Just minutes before our video interview, Louise Remedios has been bitten on the hand by a python. Remedios and her husband, Benhail Antao, are professional wedding planners but when they are not setting up ceremonies, they are out in the vast green expanses of Goa, rescuing snakes and other wild animals.
“It was a small bite. I just cleaned it under running water. But more importantly, the people who found this snake were quite surprised when I put it into a bag and it just calmed down,” says Remedios, 35.
She explains what had happened. A python was stuck under a fence, close to where Remedios and Antao live in Panaji. Some residents tied a rope to its tail and tried keeping its head down with a stick. Remedios freed the animal but was bitten. “They have this impression that it is a dangerous snake but that’s not the case.”
Antao, 33, an honorary wildlife warden who works closely with Goa’s forest department, and Remedios get plenty of such calls every day—mostly for snake rescues but sometimes also for creatures as big as crocodiles. Now their rescues are part of a new 10-part TV series, Snakes SOS: Goa’s Wildest, which will premiere on the National Geographic channel in India on 10 January.
Antao has been rescuing wild animals for almost two decades now. The couple met 10 years ago and have been working together since. “The way Ben approaches any animal or wildlife is very interesting. His first goal is to calm it down, which is very different from what anyone else has taught me. That’s how I got intrigued. I love watching him (rescue animals) and learning from him,” says Remedios. “There’s a lot of knowledge I have gained from watching Ben. There is that fear I have, but the fear level comes down when you respect the animal,” she says, adding that she has found a “sustainable balance” between being a wedding planner—a steady job that helps pay the bills—and a snake rescuer, which offers a sense of satisfaction.
As the series will reveal, most of the calls Antao and Remedios respond to are for snakes spotted in urban areas. In a single day, Antao gets 3-15 calls. “The most common calls are for snakes. But there are a lot of cases where we rescue injured birds, mammals such as civets, and, in some instances, leopards and crocodiles,” says Antao.
Goa, he says, has 45-50 snake species, most of them found in the Western Ghats region. The list includes the venomous Russell’s viper and Indian cobra, two of India’s “big four snakes”.
Once they receive a snake call—generally routed through the forest department or the police—Antao and Remedios first try to identify if the snake is venomous. Technology helps: Antao requests people to send a photo or video of the reptile from a safe distance.
If the snake is venomous, they advise people to keep a safe distance and track its movements till the duo arrives. In case the snake is non-venomous, Antao tries to convince people to let the animal be. “If it’s a rat snake, it’s actually good to have around (as a form of natural pest control),” he says. “What I have noticed of late is that many people agree and oblige to let the snake be but I would say that in around 50% of the cases, people are too scared and ask us to come and take it away.”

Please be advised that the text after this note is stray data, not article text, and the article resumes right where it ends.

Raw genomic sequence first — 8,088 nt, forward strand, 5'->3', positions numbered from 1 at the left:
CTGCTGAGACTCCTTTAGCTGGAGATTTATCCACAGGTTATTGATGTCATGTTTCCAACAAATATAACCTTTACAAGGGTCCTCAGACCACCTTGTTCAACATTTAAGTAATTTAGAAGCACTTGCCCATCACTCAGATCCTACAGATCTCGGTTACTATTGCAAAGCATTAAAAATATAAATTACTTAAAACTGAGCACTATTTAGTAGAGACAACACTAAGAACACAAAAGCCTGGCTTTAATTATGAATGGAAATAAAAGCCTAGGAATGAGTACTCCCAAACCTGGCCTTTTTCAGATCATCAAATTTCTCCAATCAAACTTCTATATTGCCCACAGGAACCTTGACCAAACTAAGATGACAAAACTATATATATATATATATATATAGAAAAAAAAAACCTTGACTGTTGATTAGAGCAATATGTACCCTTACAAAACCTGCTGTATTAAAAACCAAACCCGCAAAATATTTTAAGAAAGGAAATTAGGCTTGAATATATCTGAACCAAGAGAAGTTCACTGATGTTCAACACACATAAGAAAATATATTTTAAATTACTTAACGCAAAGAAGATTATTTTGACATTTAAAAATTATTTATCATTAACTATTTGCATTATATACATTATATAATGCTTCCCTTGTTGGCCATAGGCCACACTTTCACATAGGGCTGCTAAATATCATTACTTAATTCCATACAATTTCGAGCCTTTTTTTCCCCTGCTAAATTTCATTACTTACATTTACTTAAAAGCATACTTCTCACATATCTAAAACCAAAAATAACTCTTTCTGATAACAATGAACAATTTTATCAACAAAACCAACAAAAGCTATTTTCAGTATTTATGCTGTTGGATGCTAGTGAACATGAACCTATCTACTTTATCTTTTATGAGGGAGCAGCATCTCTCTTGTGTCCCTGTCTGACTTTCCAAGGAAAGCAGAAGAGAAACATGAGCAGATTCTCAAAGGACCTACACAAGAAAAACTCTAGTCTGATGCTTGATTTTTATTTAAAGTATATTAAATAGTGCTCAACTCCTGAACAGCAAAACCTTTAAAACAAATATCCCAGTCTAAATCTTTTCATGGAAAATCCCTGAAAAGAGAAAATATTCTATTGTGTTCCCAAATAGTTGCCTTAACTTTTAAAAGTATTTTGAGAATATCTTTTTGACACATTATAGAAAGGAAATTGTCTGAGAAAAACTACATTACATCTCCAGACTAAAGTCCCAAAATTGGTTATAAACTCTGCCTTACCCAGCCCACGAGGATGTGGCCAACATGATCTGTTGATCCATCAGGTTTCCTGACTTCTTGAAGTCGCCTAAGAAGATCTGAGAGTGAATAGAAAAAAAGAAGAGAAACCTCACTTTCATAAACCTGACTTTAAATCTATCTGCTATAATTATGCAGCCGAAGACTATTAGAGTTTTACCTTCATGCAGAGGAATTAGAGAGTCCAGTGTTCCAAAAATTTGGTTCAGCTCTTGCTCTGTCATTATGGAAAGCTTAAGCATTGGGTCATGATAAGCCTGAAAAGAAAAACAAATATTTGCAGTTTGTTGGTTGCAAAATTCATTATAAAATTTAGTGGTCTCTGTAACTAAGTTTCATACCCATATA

Antao and Remedios use equipment like hook-sticks and cloth bags to rescue the reptile. They enlist the help of the fire department in some cases. Once the snake is bagged, the bag is put in a plastic or wooden container. The reptile is then transferred and released into a jungle area away from human habitation.
“In most of our calls, we educate the people and guide them on their fear of snakes. When they realise it is cool to have the snake around and that they won’t have to call us again—that’s the best way to go ahead. That happens a lot these days,” adds Antao.
The series, which will be available in Hindi, Bangla, Tamil, Telugu and Kannada, will see Antao and Remedios address calls at a variety of locations—from Loutolim to Curtorim—in unpredictable and dangerous settings. One episode features them unexpectedly encountering both a Russell’s viper and a cobra under a pile of rubble near some houses, before heading to another location to find a harmless rat snake in an old storeroom at a residence.
Shooting a TV series while capturing a venomous snake can be tricky. “The ethical way of handling snakes is with zero drama,” says Antao, as he describes how he went about his work in the presence of the filming crew. “I had to draw a very fine line where it is entertaining enough to convey a message of conservation to the people watching but also ethical where no harm is done to the snake.”
A big part of what Antao and Remedios do during their rescues is to create awareness about Indian snake species. As Remedios says, conservation starts at home. “When we go for rescues,” she says, “we are often asked, is it an anaconda or a rattlesnake (two species that are not native to India)? I can understand where they are coming from. Nobody talks that much about Indian species. Not too many people in Goa know about snakes.
“That’s something we wanted to do with the show—to educate people about what we actually have in our own backyards and forests,” she adds. “Apart from that, there is a very strong tone in the message being sent in all of the episodes about ethical wildlife rescue and how to coexist peacefully with snakes, which I think is very important.”